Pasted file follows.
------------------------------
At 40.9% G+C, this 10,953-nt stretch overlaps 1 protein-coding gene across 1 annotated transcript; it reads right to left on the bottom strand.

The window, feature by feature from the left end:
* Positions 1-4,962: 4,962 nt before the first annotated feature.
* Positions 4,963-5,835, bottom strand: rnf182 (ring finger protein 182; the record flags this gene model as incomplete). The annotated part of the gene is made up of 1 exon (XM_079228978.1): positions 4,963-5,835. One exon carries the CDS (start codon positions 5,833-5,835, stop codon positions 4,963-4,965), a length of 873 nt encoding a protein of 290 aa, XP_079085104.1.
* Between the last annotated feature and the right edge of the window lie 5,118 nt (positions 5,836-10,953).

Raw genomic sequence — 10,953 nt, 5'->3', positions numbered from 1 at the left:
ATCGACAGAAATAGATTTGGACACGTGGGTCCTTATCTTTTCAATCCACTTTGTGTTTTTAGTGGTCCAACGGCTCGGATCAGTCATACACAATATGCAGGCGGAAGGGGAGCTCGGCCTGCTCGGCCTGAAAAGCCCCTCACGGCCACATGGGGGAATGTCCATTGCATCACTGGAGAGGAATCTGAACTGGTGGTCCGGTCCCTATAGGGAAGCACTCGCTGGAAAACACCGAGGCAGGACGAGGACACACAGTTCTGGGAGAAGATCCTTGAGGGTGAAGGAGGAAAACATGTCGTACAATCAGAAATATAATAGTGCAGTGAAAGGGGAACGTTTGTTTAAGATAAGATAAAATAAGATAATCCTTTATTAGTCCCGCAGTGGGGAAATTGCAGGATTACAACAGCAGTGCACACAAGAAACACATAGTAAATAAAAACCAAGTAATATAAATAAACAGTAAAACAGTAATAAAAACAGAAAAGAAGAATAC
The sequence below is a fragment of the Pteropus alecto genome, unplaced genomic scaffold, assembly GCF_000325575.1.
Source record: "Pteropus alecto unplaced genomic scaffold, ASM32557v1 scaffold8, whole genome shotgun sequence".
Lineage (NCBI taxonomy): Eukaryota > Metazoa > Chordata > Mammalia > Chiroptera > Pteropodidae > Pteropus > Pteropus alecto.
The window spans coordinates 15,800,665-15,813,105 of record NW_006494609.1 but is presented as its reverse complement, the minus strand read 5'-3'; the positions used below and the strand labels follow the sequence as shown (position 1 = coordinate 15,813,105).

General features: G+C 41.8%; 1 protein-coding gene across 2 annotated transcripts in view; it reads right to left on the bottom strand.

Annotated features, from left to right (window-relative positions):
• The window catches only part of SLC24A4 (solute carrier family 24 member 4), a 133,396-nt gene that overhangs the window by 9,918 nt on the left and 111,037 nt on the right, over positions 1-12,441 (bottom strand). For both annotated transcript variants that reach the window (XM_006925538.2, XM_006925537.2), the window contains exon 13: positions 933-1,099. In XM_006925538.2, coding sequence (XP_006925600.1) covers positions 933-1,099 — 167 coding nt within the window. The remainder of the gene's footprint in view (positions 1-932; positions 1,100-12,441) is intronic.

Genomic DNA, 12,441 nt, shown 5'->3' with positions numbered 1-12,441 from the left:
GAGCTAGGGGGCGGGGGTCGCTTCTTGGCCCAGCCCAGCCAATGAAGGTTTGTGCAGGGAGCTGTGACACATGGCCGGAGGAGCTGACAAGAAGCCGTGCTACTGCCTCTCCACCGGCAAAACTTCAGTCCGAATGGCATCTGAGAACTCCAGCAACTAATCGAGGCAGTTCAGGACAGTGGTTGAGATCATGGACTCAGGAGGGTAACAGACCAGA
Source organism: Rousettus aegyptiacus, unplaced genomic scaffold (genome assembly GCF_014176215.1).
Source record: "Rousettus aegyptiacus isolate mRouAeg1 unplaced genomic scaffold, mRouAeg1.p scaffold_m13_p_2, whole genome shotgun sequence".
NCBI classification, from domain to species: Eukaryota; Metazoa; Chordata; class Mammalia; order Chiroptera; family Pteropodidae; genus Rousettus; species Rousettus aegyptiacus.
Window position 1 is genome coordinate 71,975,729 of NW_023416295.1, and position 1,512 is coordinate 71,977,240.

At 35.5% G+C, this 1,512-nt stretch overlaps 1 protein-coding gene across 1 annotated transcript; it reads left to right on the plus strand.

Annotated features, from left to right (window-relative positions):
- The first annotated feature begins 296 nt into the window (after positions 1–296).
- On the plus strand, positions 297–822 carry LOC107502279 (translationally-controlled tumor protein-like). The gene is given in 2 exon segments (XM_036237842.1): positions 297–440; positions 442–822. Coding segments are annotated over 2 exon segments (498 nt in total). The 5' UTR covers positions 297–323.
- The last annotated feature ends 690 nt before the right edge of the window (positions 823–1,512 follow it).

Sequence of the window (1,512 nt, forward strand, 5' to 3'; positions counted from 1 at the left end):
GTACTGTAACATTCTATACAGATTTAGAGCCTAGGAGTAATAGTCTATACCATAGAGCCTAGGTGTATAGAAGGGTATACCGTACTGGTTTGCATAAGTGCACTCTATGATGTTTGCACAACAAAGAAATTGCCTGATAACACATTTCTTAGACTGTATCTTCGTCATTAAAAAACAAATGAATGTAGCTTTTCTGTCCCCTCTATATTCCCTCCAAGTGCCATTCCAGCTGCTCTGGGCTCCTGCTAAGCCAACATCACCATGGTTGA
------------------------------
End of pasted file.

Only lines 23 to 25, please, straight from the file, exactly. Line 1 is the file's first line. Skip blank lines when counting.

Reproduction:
- The first annotated feature begins 296 nt into the window (after positions 1–296).
- On the plus strand, positions 297–822 carry LOC107502279 (translationally-controlled tumor protein-like). The gene is given in 2 exon segments (XM_036237842.1): positions 297–440; positions 442–822. Coding segments are annotated over 2 exon segments (498 nt in total). The 5' UTR covers positions 297–323.
- The last annotated feature ends 690 nt before the right edge of the window (positions 823–1,512 follow it).